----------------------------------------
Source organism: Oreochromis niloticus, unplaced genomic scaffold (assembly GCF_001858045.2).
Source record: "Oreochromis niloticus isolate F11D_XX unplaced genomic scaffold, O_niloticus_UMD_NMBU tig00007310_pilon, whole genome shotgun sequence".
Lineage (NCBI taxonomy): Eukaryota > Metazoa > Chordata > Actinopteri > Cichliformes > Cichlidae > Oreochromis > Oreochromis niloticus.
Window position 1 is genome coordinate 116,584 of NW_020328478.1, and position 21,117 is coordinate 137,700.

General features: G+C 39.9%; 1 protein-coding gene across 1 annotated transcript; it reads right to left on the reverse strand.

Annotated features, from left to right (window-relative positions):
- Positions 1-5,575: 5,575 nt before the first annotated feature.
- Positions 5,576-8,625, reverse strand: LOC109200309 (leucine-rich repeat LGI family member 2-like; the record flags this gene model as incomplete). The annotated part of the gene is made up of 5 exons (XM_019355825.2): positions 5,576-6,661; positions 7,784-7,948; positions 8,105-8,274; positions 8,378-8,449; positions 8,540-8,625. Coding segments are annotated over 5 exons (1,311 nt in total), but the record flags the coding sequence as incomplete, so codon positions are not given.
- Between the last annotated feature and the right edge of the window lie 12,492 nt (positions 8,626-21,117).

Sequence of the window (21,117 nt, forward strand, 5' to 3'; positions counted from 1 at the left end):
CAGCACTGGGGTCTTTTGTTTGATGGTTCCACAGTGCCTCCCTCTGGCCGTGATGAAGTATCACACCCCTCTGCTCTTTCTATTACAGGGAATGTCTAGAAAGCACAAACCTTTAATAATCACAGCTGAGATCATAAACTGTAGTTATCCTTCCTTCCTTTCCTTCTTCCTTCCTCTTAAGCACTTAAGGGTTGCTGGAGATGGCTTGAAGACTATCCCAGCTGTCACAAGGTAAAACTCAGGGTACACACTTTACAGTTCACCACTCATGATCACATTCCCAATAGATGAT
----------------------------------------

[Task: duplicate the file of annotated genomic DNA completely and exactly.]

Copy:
Source organism: Oreochromis niloticus, unplaced genomic scaffold (assembly GCF_001858045.2).
Source record: "Oreochromis niloticus isolate F11D_XX unplaced genomic scaffold, O_niloticus_UMD_NMBU tig00007310_pilon, whole genome shotgun sequence".
Lineage (NCBI taxonomy): Eukaryota > Metazoa > Chordata > Actinopteri > Cichliformes > Cichlidae > Oreochromis > Oreochromis niloticus.
Window position 1 is genome coordinate 116,584 of NW_020328478.1, and position 21,117 is coordinate 137,700.

General features: G+C 39.9%; 1 protein-coding gene across 1 annotated transcript; it reads right to left on the reverse strand.

Annotated features, from left to right (window-relative positions):
- Positions 1-5,575: 5,575 nt before the first annotated feature.
- Positions 5,576-8,625, reverse strand: LOC109200309 (leucine-rich repeat LGI family member 2-like; the record flags this gene model as incomplete). The annotated part of the gene is made up of 5 exons (XM_019355825.2): positions 5,576-6,661; positions 7,784-7,948; positions 8,105-8,274; positions 8,378-8,449; positions 8,540-8,625. Coding segments are annotated over 5 exons (1,311 nt in total), but the record flags the coding sequence as incomplete, so codon positions are not given.
- Between the last annotated feature and the right edge of the window lie 12,492 nt (positions 8,626-21,117).

Sequence of the window (21,117 nt, forward strand, 5' to 3'; positions counted from 1 at the left end):
CAGCACTGGGGTCTTTTGTTTGATGGTTCCACAGTGCCTCCCTCTGGCCGTGATGAAGTATCACACCCCTCTGCTCTTTCTATTACAGGGAATGTCTAGAAAGCACAAACCTTTAATAATCACAGCTGAGATCATAAACTGTAGTTATCCTTCCTTCCTTTCCTTCTTCCTTCCTCTTAAGCACTTAAGGGTTGCTGGAGATGGCTTGAAGACTATCCCAGCTGTCACAAGGTAAAACTCAGGGTACACACTTTACAGTTCACCACTCATGATCACATTCCCAATAGATGAT